Analysis

Can Marco Rubio, Rand Paul, and Mike Lee reinvent themselves — and their party?

These Tea Party senators might get their second chance

Donald Trump has certainly made the task of retaining control of the Senate more difficult for Republicans. It also does not help that 2010 was an unusual wave year for Republican candidates in the Senate, bringing a surge of more marginal or ideologically adventurous "Tea Party" candidates into the upper chamber. Republicans may think that Trump's probable loss will return the party to its normal state. The truth is that "normal" before Trump was still unsettled and divided.

The class of Republican senators elected in 2010 and after — national figures like Rand Paul (Kentucky), Mike Lee (Utah), and Marco Rubio (Florida) — were bidding to take the party in different and contrary directions. Their feuds will return, perhaps moderated by the cruel experience of discovering that none of their visions for the future much inspired voters when contrasted to Trump. Let's take their examples in turn:

Rand Paul has the luxury of running in deep red Kentucky. He has stayed unusually quiet about the national scene since he bowed out of the presidential race himself. He gave Trump an unenthusiastic endorsement in early May, tying it to the infamous pledge.

More broadly, Paul has had a rocky time navigating the transition of libertarian ideas from the fringe of electoral politics to the center. His willingness to challenge Republican orthodoxy, or blend it with the libertarian views of his father, won him lots of admirers in the press and beyond. But when public opinion or partisan energies weigh on him, he has a hard time following through. He could not bring himself to endorse the president's nuclear deal with Iran, which was an attempt to avoid direct military confrontation. Although he loudly blamed hawks in his own party for creating the conditions in which the Islamic State could flourish in the Sunni Triangle, he could not resist popular calls to re-enter Iraq in order to take vengeance on ISIS.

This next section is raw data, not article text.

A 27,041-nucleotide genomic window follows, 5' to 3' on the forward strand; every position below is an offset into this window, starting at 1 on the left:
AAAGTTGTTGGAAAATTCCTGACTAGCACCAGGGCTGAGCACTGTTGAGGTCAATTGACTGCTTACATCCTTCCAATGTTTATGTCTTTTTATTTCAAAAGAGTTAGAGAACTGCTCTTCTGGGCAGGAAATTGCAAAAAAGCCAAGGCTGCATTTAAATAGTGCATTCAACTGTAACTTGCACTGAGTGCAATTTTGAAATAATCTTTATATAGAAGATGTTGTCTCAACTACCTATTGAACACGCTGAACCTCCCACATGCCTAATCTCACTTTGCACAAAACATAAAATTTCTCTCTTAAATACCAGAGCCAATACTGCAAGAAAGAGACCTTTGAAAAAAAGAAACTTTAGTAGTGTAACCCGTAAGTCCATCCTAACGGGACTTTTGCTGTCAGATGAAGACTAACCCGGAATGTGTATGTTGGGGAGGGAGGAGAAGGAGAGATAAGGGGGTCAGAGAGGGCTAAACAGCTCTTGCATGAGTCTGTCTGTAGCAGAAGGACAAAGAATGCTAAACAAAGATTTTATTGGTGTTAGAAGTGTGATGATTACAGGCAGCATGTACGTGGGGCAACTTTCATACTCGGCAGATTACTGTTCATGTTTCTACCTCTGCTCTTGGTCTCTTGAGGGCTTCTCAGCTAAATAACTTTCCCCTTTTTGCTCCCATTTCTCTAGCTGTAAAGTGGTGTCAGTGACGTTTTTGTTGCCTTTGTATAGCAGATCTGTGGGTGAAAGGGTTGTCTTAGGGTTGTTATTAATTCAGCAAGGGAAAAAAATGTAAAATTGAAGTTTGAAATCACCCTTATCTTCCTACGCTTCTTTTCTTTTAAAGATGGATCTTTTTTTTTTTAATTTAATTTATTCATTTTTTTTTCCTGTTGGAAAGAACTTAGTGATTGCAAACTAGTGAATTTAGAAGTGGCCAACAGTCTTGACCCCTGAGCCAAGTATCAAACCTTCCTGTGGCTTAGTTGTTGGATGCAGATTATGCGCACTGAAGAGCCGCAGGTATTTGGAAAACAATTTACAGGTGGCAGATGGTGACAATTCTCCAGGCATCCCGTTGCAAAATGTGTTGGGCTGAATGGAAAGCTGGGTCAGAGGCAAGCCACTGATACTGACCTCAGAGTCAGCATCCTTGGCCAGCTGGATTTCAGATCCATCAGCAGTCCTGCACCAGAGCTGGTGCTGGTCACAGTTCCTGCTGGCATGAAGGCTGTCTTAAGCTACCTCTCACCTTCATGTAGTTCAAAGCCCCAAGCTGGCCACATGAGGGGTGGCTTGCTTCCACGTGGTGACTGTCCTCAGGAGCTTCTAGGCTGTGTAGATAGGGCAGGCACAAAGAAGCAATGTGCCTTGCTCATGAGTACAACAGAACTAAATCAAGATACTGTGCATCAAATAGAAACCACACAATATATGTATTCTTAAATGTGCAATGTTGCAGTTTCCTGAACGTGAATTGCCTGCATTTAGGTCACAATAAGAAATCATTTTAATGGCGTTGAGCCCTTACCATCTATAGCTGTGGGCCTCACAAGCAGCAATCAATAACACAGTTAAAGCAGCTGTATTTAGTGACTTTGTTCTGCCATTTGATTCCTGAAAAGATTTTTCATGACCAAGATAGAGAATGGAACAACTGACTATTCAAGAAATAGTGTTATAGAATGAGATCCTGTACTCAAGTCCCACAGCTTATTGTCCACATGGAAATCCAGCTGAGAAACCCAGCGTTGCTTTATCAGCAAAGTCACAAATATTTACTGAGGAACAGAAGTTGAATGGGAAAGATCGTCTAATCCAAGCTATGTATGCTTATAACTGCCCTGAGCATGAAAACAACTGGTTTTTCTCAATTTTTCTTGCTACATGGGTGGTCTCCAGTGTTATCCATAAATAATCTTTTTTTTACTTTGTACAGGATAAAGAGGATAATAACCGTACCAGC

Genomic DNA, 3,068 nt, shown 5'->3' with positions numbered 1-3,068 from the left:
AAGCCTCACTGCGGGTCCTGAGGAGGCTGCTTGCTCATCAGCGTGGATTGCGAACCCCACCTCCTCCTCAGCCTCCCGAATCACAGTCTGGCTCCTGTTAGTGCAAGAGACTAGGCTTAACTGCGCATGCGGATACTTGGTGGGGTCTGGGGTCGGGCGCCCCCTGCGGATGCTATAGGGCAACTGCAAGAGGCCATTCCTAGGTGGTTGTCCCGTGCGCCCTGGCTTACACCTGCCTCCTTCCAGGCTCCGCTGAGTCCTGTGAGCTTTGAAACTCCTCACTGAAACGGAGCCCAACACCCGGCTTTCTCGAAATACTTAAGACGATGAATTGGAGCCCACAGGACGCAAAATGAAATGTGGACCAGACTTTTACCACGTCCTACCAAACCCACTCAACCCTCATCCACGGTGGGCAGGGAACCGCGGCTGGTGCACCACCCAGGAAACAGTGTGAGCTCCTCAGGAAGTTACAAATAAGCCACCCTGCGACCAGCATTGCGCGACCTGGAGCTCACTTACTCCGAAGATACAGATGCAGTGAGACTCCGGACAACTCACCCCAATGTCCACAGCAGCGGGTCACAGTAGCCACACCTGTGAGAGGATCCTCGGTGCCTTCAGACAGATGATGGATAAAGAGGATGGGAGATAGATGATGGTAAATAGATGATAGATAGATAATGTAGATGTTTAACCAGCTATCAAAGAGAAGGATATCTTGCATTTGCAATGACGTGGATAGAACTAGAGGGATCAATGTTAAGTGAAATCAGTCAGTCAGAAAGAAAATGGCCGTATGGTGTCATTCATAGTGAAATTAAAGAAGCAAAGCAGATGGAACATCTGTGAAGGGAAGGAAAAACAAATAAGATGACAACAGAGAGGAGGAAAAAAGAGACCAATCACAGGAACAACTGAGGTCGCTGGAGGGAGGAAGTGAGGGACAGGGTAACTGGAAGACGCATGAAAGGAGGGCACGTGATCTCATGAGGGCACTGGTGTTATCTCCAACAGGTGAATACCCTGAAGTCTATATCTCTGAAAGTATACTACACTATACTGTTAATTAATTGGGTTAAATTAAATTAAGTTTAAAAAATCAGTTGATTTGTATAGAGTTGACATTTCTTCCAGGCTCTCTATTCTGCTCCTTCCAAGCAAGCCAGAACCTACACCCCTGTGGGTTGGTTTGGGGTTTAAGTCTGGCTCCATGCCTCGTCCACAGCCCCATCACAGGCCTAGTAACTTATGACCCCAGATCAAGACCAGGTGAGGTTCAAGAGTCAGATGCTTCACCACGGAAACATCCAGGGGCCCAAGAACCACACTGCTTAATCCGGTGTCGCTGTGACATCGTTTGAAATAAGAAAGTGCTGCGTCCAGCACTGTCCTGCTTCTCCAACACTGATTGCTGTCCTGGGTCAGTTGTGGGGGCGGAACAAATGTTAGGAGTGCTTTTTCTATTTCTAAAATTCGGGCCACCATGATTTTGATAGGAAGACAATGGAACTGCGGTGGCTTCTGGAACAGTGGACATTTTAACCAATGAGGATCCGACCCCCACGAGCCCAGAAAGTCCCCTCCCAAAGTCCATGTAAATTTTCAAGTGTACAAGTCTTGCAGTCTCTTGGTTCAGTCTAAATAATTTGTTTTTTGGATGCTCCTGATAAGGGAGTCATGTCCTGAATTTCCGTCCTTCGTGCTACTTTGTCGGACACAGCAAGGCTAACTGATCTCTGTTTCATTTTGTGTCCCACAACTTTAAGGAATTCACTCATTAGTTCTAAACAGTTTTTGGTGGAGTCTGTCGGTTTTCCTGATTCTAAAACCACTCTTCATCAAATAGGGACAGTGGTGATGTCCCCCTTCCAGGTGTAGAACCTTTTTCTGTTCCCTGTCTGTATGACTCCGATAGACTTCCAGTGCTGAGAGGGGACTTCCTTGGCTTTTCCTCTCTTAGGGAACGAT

Paul had great difficulty finding the right way to bridge the gaps between the party that exists now, and the party he imagines could exist in the future. His ability to occasionally dazzle libertarian think tankers was matched by his ability to baffle them with old-timer populist stunts like taking a chainsaw to the tax code.

Mike Lee is also one of the more entrepreneurial figures of the Tea Party class of senators. His aides have also quietly reached out to conservative thinkers and policy minds who have written about the economic problems facing working-class whites. Perhaps with the way Utah and the Mormon right has emerged as the designated driver of the Republican coalition, his profile will naturally rise after 2016.

But the question is whether Lee's reformist instincts will develop into something greater. So far he offers enticing policy solutions, but seems to only be able to generate interest in them among his colleagues if they come loaded with major tax breaks for those in upper-income brackets. For those watching for whether the GOP is capable of ever realizing that its true voting base is made up of wage-earners, look to see if Mike Lee shifts there.

Marco Rubio may be the Republican that pays the largest price for Donald Trump's campaign disasters, if he is caught by his Democratic opponent by election day. The truth is, even if he wins, Marco Rubio has to begin all over again to build up his image after 2016.

And what is he? In his young career he was an enthusiastic supporter of Mike Huckabee. He attached himself to the "Tea Party" in order to defeat his moderate incumbent opponent in 2010. He has also styled himself as a fierce hawk, during a period when the American public is war-weary. But after Romney's loss in 2012, he allowed himself to become the face of the Republicans' last blunder at comprehensive immigration reform. His involvement in the Gang of Eight bill was a major albatross in his run for the presidency. The hopes placed on him were that he had the rhetorical skills and biography to begin winning at least a less-embarrassing percentage of votes from minorities to the Republican Party.

The Republican Party has known since at least 2008 that it needs some kind of reform to become effective again at the national level and in presidential elections. It's in the Senate that these new ideas can be road-tested. The first attempt by the Tea Party class of 2010 seems like a mixture of promising ideas that almost all immediately crashed and burned, going up in flames when put into contact with public opinion, internal Republican politics, or the challenge of Donald Trump.

These Tea Party senators are about to get their second chance. Their ambition to leave a mark on their party and on history needs to grow, not shrink, underneath a Clinton presidency.

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